“I’m voting for Street Work because it helps me connect to the youth on the street and understand their needs, to be able to provide adequate support.” Ralph, Head & Hands Legal Coordinator
Posts Tagged ‘safer sex’
“In many ways, street work is the essence of why Head & Hands exists – we *need* this program to support the youth in our community who get the least help from others.” Jon, Head & Hands Director
“Street work has been a crucial part of Head & Hands since its inception in 1970. Since then, street workers have played a variety of roles in our community: conducting outreach and making youth aware of our services, running prevention and education programs, and extending the reach of essential services beyond our doors to reach youth in greatest need. Researching this history has made me realize how vital this program is for NDG youth; it is essential that we bring back this service to our neighborhood! “ – Gina Metallic, Master of Social Work Student Intern
“I’m voting for Street Work because I think every youth should be valued and supported, no matter what challenges they face.” Juniper, Head & Hands Fundraising and Development Coordinator
“Street Work clients deserve to have someone’s undivided attention as they articulate what options work best for them.” Vaughn, Head & Hands Front desk Coordinator
“Without the Street Work team, I have lost contact with many very important clients and have not been able to reach out to others who do not know I exist.” Rhonda, Head & Hands Counselor
“Our Street Workers are our eyes and ears on the street that outreach to the people, to be one with the people. We are not getting a certain influx of the youth that might cross the path of Street Workers. We want them back.” Neil, J2K Coordinator, our teen drop-in centre in NDG.
Head & Hands and Project 10 are teaming up to offer a special rapid HIV testing clinic! Come on down and get tested at the P10 drop-in on Thursday July 5th between 6:30-8:30pm! Dr Tellier from the H&H clinic will be on site to answer questions about safer sex and sexual health.
- For youth aged 14-25
- In the basement of 2075 rue Plessis
- Limited spaces, first come first served.
- It’s free! (bring your medicare card if you have one)
Why rapid testing?
With rapid HIV testing technology, with a simple prick of the finger you can receive your HIV result in minutes. Knowing your HIV status is an important step for preventing the spread of the virus and treating people living with HIV.
Get tested. Know your status. Because knowledge is power.
Q: I had a possible exposure in August 2010- unprotected receptive anal. Im a female btw. At 5 and 6 1/2 months I got tested for all STI’s. All results were negative. My main concern is HIV. Do I need to test again? P.s. I had no exposure since that night.
Since you got tested twice, and your results were negative both times, I would feel pretty confident in your results. You also got tested after 6 months, which fully covers the window period for HIV (the time frame in which the virus can’t be accurately detected by a test – for HIV it’s 3-6 months). In your case, I would let go of the stress and start enjoying safe sex again.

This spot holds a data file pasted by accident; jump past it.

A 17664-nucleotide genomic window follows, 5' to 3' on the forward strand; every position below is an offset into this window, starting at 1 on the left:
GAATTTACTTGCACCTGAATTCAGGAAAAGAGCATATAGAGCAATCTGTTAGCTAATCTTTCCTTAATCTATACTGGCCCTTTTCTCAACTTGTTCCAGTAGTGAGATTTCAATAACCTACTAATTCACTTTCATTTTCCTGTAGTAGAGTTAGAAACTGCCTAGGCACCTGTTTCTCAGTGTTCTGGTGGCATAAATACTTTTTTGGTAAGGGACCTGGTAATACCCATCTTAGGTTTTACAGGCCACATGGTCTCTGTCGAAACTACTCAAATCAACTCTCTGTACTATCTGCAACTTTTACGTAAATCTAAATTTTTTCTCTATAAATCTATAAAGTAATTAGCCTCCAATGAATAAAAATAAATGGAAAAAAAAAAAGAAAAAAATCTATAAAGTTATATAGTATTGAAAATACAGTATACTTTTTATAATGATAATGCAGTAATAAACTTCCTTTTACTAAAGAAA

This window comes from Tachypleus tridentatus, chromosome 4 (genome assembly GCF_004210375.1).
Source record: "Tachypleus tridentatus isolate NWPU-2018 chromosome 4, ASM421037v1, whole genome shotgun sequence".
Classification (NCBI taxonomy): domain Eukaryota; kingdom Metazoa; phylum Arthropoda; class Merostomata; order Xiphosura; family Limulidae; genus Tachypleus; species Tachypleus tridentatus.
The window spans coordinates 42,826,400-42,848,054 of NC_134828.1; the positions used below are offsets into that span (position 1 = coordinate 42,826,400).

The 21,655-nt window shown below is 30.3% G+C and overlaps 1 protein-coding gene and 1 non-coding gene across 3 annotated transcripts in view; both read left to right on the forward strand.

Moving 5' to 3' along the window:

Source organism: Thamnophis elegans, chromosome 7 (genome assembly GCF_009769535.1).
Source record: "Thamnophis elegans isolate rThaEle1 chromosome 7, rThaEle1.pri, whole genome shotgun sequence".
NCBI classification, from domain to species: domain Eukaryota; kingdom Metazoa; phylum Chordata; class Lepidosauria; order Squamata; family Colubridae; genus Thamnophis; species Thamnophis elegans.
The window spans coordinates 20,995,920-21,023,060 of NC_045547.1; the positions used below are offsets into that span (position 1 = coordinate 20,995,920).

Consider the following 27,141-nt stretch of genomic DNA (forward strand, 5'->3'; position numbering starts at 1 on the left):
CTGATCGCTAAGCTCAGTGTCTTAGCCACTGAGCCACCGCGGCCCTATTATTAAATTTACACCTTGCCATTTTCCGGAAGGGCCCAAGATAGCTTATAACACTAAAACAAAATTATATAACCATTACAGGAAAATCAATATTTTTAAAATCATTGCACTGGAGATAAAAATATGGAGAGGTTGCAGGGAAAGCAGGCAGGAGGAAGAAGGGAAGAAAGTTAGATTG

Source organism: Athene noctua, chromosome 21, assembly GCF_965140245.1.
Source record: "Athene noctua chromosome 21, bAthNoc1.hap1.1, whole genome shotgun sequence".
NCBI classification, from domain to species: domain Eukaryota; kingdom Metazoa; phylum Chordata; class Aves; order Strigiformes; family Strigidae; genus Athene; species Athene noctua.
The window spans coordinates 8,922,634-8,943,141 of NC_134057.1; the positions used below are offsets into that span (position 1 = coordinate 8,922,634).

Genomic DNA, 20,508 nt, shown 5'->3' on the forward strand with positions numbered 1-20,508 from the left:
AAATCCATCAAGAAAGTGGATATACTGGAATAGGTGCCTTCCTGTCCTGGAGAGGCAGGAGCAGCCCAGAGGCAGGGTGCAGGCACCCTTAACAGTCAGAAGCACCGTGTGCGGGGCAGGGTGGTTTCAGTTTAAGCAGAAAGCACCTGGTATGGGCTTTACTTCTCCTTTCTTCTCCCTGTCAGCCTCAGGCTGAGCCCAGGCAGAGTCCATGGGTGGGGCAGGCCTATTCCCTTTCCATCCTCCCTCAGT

In general, when you are sexually active, you should get tested for STIs every 6 months even if you use protection – that way, you cover all the window periods of the different tests. People sometimes choose to get tested every year, or even less often, if they have one partner and they’ve agreed on a monogamous relationship. In your case, it sounds like you’ve got your bases covered for that one situation, and you could consider getting tested regularly (e.g. every 6 months to a year) in the future. You can also stock up on free condoms and lube at Head & Hands (and most other clinics), to further protect your health!
Here are a couple of questions and answers we got recently in our anonymous questions box to the right -> Great questions about pregnancy risks and birth control pills! Hope this helps, and keep ‘em coming…
Q: can you get pregnant if a guy fingers you with sperm on his hand?
For pregnancy to occur, sperm has get inside the vagina or on the vulva (where semen could be pushed into the vagina through intercourse, touching etc.). If someone has semen on their hand, and it is still wet, and then fingers someone else, then yes, there is a pregnancy risk there. However, sperm have a hard time surviving once the semen has dried up, so pregnancy is pretty unlikely if the person had semen on their hand that had dried up. Either way, there are a few ways you can reduce this risk: hand-washing is a quick and easy way to make sure there’s no remaining ejaculate around, or use gloves and lube for fingering. If you’re concerned about pregnancy in general, check out this post for some different birth control ideas. The more you know about your body and how pregnancy happens, the better!
Q: My boyfriend is moving away for a year, and we won’t be seeing each other much. Is it safe for me to stop taking birth control for the year he is away, and then start again when he comes back? Are there bad side effects from going off the pill?
The Pill is a reversible form of contraception – meaning that once you stop taking it, your body resumes its natural cycles and you are able to get pregnant. It’s safe to stop taking it whenever you want to stop taking it, just remember that it may take awhile for your body to adjust. When you first go on the Pill, your body is adjusting to the new levels of hormones in your system. (more…)